High Tech Worker Shortage: Has Anything Changed?
Alarm bells over the lack of high-tech workers in the U.S. have been ringing for years, turning the story into near-legend.
But is the worker shortfall still a fact? While a consensus is elusive, many industry experts say yes, and the problem is growing.
"When I hear from employers that there is a shortage, I believe them," says Steve Langerud, director of professional opportunities at DePauw University and a workplace consultant.
"Firms know how real it is. They see how much money it costs them by having to pay a premium for talent, and they see the money lost in services they cannot provide to clients because they don't have workers," adds Langerud.
The long-term scarcity springs from a deficient educational system, says Terry Howerton, managing partner of TechNexus, a tech incubator firm based in Chicago.
"There's been a lack of emphasis at U.S. high schools on tech education and career paths for some time," Howerton says. "Most colleges will tell you the low number of computer science students coming in is related to the shortage of graduates coming out in this field."
Concern over the high tech shortage dates to the 1980s, with a crescendo of alarm hitting in the late 1990s and early 2000s. The issue is heating up again as more companies embrace the advanced manufacturing model.
For Bob Slapin, executive director of the San Diego Software Industries Council, time has only made conditions worse.
"We've been dealing with the lack of workers over the years, but not like this," Slapin said in an email. "We currently have more than 5,000 openings, tech job openings in San Diego, that we can't fill. There is a severe shortage."
The lack of IT skill sets in particular is what's keeping many tech firms from finding the workers they need, says Ed Nathanson, director of talent acquisition for the IT security firm Rapid7.
"Skills for Java, Hadoop and Ruby [programming languages] are in great demand, but there's not enough available pool talent for them," Nathanson says. "That's why there's a lot of competition for those who do have those skills."
But it's not just finding workers with the right tech skills, says Lauren Burris, human resources director at Practice Fusion, an online electronic health records site. Some firms like hers have specific cultural needs as well.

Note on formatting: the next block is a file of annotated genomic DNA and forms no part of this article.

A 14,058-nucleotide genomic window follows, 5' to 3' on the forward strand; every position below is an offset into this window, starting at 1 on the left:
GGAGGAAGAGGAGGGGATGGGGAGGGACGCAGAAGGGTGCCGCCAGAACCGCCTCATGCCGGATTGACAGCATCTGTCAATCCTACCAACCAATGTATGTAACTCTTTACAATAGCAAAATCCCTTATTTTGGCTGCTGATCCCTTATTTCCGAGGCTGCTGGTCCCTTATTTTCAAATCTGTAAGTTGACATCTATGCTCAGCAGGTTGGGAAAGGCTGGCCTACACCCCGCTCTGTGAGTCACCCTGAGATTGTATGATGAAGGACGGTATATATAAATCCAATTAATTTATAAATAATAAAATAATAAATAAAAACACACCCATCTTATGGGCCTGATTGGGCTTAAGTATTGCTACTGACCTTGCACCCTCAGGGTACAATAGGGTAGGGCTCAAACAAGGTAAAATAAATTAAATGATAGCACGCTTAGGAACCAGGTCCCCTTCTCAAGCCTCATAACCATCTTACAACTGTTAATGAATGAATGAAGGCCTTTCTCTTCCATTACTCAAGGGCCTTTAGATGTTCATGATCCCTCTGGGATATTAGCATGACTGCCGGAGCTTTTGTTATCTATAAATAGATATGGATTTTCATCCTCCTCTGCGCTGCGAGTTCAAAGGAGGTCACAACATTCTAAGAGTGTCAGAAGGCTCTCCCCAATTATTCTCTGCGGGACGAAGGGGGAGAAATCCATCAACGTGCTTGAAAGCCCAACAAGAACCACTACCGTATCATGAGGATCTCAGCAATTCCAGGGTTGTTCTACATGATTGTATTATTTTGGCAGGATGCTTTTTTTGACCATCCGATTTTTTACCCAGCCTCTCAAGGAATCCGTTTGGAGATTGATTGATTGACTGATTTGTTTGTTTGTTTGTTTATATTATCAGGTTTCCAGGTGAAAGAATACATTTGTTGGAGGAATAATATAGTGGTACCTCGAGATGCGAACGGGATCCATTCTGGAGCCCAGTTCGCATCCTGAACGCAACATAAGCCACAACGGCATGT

"There's been more difficulty lately in finding candidates that are well rounded and not just an expert in their field," Burris says. "Our mission is to save lives, and all of our employees are driven by that. We don't always find those people."
To solve this lack of home grown workers, some industry analysts want revisions in U.S. worker immigration rules to let more foreign trained tech workers fill the void. Currently, some 200,000 foreign workers with science, technology, engineering, and mathematics degrees are allowed into the U.S. each year through various work visa programs.
A "reasonable" change in immigration laws — to allow more foreigners in with high tech degrees — can bridge the worker gap, says Arun Sundararajan, a professor in New York University's School of Business.
"Good immigration policy can be used selectively as a way to get newer and hard to find IT capabilities," contends Sundararajan. "It won't solve the entire shortage, but you can hire higher quality IT workers globally."
The inability to fill jobs in the U.S. has created a high-tech worker's market. The current rate of unemployment for technology workers is around 4 percent, about half the overall jobless rate, according to the Bureau of Labor Statistics.
There's also higher pay. The average salary range for a new tech hire is $80,000 to $120,000 a year, higher than many other fields.
High price doesn't stop some firms.
But if workers are scarce and come at a high price, that hasn't stopped some high tech firms from hiring the people they need.
"We think there's an abundance of talent right here in the U.S.," says Jerry Irvine, CIO at Prescient Solutions, an IT outsourcing firm based in Chicago. "It's taking longer to find it but we are."
Prescient, with its 84 employees, made a consciou